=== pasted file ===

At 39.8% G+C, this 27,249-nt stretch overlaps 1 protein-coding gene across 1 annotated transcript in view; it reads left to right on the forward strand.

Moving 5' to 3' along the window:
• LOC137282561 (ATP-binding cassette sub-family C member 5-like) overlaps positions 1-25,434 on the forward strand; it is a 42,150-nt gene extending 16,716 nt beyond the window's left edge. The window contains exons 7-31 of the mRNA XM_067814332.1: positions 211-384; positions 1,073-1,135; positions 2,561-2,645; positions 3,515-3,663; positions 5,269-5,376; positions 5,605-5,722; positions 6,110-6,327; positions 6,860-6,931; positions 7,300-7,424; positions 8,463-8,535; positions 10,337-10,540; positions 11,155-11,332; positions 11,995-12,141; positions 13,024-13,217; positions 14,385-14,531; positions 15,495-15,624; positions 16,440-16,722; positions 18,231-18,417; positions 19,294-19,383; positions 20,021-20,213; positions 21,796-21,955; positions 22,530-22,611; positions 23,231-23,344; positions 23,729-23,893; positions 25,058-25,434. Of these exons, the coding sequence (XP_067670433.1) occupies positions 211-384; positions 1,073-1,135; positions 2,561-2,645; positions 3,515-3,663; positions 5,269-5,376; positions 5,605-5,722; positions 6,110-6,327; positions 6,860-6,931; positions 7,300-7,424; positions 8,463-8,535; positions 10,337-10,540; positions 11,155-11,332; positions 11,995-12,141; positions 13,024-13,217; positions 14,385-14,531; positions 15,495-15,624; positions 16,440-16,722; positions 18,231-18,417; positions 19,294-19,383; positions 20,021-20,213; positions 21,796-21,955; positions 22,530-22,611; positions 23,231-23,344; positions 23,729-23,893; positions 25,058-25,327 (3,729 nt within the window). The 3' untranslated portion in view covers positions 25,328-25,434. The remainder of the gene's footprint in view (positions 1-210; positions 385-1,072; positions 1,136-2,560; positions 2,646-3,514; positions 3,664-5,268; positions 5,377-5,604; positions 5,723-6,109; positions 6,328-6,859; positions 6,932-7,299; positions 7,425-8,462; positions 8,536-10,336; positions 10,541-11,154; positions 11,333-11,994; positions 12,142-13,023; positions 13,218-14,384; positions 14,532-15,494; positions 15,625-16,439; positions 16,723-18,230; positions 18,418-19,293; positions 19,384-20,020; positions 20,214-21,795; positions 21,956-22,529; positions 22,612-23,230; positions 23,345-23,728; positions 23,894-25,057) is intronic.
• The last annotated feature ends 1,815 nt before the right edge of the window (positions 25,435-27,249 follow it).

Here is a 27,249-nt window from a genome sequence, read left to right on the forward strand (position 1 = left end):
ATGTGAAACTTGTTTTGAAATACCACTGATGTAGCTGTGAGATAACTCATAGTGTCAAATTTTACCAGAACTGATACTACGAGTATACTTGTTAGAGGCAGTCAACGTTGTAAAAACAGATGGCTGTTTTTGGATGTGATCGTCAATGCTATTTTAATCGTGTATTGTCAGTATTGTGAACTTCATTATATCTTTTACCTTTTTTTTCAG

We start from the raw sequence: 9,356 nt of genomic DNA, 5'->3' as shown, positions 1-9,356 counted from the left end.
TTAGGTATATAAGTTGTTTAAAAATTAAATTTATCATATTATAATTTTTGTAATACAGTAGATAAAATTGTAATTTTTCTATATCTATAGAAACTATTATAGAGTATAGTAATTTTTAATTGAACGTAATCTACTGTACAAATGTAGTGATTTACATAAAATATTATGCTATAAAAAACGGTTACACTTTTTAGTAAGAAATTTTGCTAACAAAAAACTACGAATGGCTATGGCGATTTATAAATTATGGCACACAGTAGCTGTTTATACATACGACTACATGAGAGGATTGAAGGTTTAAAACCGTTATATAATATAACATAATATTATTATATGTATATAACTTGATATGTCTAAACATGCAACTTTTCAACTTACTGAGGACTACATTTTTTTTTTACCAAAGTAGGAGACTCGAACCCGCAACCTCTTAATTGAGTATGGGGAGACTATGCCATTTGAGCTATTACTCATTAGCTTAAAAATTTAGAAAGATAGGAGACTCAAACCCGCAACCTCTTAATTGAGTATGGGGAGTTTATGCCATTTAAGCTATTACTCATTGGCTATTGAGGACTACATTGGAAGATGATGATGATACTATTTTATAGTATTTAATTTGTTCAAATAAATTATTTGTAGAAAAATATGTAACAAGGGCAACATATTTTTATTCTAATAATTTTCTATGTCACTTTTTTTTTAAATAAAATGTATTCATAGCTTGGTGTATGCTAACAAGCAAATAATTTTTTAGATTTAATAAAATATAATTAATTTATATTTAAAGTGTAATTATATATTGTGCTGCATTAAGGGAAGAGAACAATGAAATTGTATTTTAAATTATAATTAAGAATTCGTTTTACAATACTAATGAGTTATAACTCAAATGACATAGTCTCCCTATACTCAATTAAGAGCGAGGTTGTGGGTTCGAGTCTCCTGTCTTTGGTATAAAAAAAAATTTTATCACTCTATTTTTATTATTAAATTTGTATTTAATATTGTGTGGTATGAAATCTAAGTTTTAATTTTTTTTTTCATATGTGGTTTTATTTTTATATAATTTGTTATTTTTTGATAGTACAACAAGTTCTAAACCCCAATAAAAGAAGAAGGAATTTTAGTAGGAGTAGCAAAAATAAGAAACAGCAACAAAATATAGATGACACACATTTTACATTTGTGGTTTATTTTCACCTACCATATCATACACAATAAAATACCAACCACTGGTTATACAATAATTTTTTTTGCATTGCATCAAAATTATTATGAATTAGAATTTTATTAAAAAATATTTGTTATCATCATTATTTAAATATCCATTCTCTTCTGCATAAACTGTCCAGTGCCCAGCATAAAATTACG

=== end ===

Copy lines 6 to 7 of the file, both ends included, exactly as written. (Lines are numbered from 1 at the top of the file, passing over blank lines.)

ATGTGAAACTTGTTTTGAAATACCACTGATGTAGCTGTGAGATAACTCATAGTGTCAAATTTTACCAGAACTGATACTACGAGTATACTTGTTAGAGGCAGTCAACGTTGTAAAAACAGATGGCTGTTTTTGGATGTGATCGTCAATGCTATTTTAATCGTGTATTGTCAGTATTGTGAACTTCATTATATCTTTTACCTTTTTTTTCAG

We start from the raw sequence: 9,356 nt of genomic DNA, 5'->3' as shown, positions 1-9,356 counted from the left end.